The doors slammed shut, and the driver started the engine.
Max stared after the truck as it disappeared. He shook his head. Then, he took a sandwich from his backpack and munched it slowly, trying to decide what to do next.
After some more time, he crossed the road and found a path that lead downhill. After half an hour he could see the first houses of a village.
He hit the high street, took a turn to the right. He entered the bar. The high school teacher was correcting exams at her usual table. Max looked at his watch and concluded that her husband had most likely already left.
„Bonjour Max, ca va?“ said Pierre from behind the bar. Max hesitated for a second, but then answered: “Salut Pierre.” On his way in, he had automatically picked up a newspaper from one of the tables. The place wasn’t very busy, only a few workmen and pensioners. After a while, Pierre brought him a coffee and a croissant.
“Been out for a walk?” asked Pierre, wiping the top of the bar with a dirty cloth. Max inspected Pierre’s face, not exactly sure what to say. “Well… yes, the usual. I walked over through the forêt. Beautiful weather… better than yesterday?” Max turned his last statement into a question.
A serious expression came over Pierre’s face. “Better be careful in the forest, some of the paths are steep and the rain erodes them away. Seen any deer?”
Max shook his head slowly. “No, none. Only birds. A lot of birds, and insects. No humans either.”
A cloud moved in front of the sun, and the interior of the bar turned dark. Somehow, Max felt that he could guess what Pierre would say next. He felt his skin starting to crawl.
Pierre continued to wipe the top of the bar, in exaggeratedly slow, circular movements. He stopped, moved his head towards Max and looked him deep in the eyes. His face darkened and he spoke slowly. “Not many enter the forest. An additional reason to be prudent, especially if you are on your own. In that forest, you never know what may happen.”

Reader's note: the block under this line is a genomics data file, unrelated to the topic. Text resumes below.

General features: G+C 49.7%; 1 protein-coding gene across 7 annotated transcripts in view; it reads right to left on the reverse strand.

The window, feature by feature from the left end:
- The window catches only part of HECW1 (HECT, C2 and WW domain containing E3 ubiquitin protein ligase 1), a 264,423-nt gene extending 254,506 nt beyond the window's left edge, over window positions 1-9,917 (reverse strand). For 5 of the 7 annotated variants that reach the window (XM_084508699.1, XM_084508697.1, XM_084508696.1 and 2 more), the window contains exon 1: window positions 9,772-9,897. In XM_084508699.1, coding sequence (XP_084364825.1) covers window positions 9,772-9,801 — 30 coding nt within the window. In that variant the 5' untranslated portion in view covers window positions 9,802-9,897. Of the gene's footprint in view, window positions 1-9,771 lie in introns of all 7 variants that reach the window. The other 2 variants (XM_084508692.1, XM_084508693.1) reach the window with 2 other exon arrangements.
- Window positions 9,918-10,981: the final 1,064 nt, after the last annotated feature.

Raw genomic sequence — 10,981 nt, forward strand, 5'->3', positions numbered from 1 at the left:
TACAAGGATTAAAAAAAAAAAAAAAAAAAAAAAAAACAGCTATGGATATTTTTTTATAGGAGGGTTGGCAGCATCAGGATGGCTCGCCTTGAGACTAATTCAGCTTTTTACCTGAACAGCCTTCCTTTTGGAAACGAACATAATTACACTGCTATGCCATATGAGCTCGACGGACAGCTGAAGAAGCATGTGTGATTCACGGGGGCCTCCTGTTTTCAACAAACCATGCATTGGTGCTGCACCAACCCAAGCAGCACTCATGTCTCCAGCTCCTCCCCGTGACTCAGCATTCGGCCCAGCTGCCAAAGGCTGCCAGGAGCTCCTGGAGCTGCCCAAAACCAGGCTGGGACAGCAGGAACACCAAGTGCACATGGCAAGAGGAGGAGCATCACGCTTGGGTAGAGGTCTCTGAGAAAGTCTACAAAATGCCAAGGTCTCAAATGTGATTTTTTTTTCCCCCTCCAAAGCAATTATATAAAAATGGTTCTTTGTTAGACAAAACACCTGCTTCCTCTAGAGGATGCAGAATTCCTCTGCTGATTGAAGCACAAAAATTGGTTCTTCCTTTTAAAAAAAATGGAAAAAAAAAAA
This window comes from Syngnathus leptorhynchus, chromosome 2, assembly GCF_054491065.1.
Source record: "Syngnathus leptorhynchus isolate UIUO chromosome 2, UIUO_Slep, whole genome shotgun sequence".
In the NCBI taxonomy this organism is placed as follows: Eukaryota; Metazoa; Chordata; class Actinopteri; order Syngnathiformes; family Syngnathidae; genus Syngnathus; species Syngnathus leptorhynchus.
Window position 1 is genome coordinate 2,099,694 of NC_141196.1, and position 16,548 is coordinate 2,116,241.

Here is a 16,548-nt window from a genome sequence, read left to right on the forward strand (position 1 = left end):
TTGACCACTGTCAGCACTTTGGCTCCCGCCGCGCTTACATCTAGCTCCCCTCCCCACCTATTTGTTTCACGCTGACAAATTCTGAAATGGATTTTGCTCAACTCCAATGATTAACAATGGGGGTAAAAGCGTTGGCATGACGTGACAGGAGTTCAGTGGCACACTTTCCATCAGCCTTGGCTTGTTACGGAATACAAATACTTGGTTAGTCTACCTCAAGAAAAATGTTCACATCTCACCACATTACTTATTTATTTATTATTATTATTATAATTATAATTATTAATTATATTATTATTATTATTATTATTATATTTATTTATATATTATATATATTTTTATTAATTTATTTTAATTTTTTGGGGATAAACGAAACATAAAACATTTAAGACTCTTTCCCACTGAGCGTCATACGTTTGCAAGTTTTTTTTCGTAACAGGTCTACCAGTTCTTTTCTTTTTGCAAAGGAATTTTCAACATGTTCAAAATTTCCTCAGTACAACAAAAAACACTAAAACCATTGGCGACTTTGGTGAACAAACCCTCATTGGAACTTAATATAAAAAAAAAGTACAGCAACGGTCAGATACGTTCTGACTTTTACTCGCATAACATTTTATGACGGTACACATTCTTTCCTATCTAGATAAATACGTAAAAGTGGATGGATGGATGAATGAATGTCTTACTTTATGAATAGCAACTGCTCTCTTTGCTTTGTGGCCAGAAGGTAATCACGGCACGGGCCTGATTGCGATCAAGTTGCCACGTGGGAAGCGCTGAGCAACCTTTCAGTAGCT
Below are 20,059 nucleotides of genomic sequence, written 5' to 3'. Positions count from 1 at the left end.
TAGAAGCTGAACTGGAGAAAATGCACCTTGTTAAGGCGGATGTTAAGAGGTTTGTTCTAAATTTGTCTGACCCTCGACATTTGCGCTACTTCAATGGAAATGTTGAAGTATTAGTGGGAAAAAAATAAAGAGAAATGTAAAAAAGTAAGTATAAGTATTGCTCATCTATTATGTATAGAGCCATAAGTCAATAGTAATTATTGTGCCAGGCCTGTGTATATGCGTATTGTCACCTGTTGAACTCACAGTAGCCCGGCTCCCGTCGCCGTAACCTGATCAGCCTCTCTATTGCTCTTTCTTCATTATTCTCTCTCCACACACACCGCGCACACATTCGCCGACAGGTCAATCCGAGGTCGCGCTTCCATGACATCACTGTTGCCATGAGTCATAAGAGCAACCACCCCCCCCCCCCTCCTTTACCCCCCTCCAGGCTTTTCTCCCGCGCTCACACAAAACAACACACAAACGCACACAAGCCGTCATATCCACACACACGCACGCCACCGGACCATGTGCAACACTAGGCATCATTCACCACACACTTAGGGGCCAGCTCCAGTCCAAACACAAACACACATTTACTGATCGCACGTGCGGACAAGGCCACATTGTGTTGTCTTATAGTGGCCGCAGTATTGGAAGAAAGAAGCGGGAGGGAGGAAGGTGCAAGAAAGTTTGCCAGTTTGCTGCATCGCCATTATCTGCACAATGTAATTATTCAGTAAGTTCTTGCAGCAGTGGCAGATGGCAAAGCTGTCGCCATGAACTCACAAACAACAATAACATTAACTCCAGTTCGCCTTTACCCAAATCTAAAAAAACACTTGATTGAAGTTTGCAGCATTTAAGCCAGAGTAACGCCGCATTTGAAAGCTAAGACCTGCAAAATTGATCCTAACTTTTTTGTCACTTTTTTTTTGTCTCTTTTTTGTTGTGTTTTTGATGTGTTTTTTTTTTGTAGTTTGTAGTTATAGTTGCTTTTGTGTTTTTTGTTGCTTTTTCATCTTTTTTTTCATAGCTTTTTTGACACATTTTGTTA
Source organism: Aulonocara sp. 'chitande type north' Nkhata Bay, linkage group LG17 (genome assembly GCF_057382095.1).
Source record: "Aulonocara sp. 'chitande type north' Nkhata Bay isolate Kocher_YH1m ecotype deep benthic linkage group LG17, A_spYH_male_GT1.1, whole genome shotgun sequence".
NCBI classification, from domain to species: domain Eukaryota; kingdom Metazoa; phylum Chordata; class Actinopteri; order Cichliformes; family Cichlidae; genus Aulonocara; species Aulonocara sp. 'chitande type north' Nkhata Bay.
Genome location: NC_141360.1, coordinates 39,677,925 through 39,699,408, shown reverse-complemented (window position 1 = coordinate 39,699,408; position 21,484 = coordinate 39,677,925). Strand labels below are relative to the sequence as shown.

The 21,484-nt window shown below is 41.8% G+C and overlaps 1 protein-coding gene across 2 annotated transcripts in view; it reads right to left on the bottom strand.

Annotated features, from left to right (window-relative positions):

Interested in more? Click here for the short story THE TUNNEL.
Many thanks to these fans that left sound comments and reviews about my books at APPLE BOOKS. Read the full comments HERE.
I especially appreciate this reader comment: “[…] I love the depth of the main character. I love that he is not a special forces green beret rough hewn survivalist sniper with limitless ammunition who’s invisible skydaddy sitting on a golden throne somewhere in the clouds, who teaches eternal and endless love, guides the survivalist’s bullets and enables him to make a footstool of the skulls of his enemies. Thank you for not going there.[…]”
—> exactly the intention of TWO JOURNEYS and FIELDS OF FIRE.
After my last conversation with an aspiring author, I’ve summarized some ideas in this short FAQ, based on the re-occurring questions that I get asked. Naturally, this doesn’t cover all the details of the path I have chosen, so if you would like more advice, contact me, I will gladly answer any questions, also by phone.
Frequently Asked Questions about self-publishing
Should I self-publish or find a publisher?
These two approaches aren’t mutually exclusive, you could do both. Working together with a publisher has the benefit that your reach may be bigger, as you can rely on a professional marketing machine, the book may reach a better quality (as you will get a professional editor to help you) and your prestige may be enhanced. Self-publishing has the advantage that you are in control, you decide on the cover, the text, the price, and the marketing – you will however need to have a certain affinity for all these aspects. The biggest disadvantage of going through a publisher is that getting a manuscript accepted takes ages (if it happens at all), whereas publishing a book by yourself can be a reality within hours after submitting the manuscript. For these reasons, I selected self-publishing for my works of fiction. And, as I plan to write five books in the next five years, I will probably also choose this path for those upcoming novels.
OK, I get that. But how did you self-publish?
Back in 2010, self-publishing and eBooks were relatively new in the book market. I selected the following options for my initial novel TWO JOURNEYS: Smashwords.com and Amazon’s Kindle and Amazon Kindle Direct Publishing (there are many more providers in this space, like LULU, I haven’t checked those out for some time). Smashwords is a very easy, efficient channel: once you have finished your manuscript, you can set up a Smashwords account, upload your book, and be done within a few hours (I am NOT kidding). Smashwords then kicks into action: they automatically transform your eBook into half a dozen formats, which they distribute to all the major ebook stores globally, e.g. Apple, Barnes & Noble, Thalia, and many others. If somebody on the globe is using an electronic device for reading, I am sure they will be able to find and buy your Smashwords’ book. Since Smashwords and Kindle are competitors that do not work in concert (to put it mildly), I was forced to also open a KDP account with Amazon to make my ebooks available for Kindle.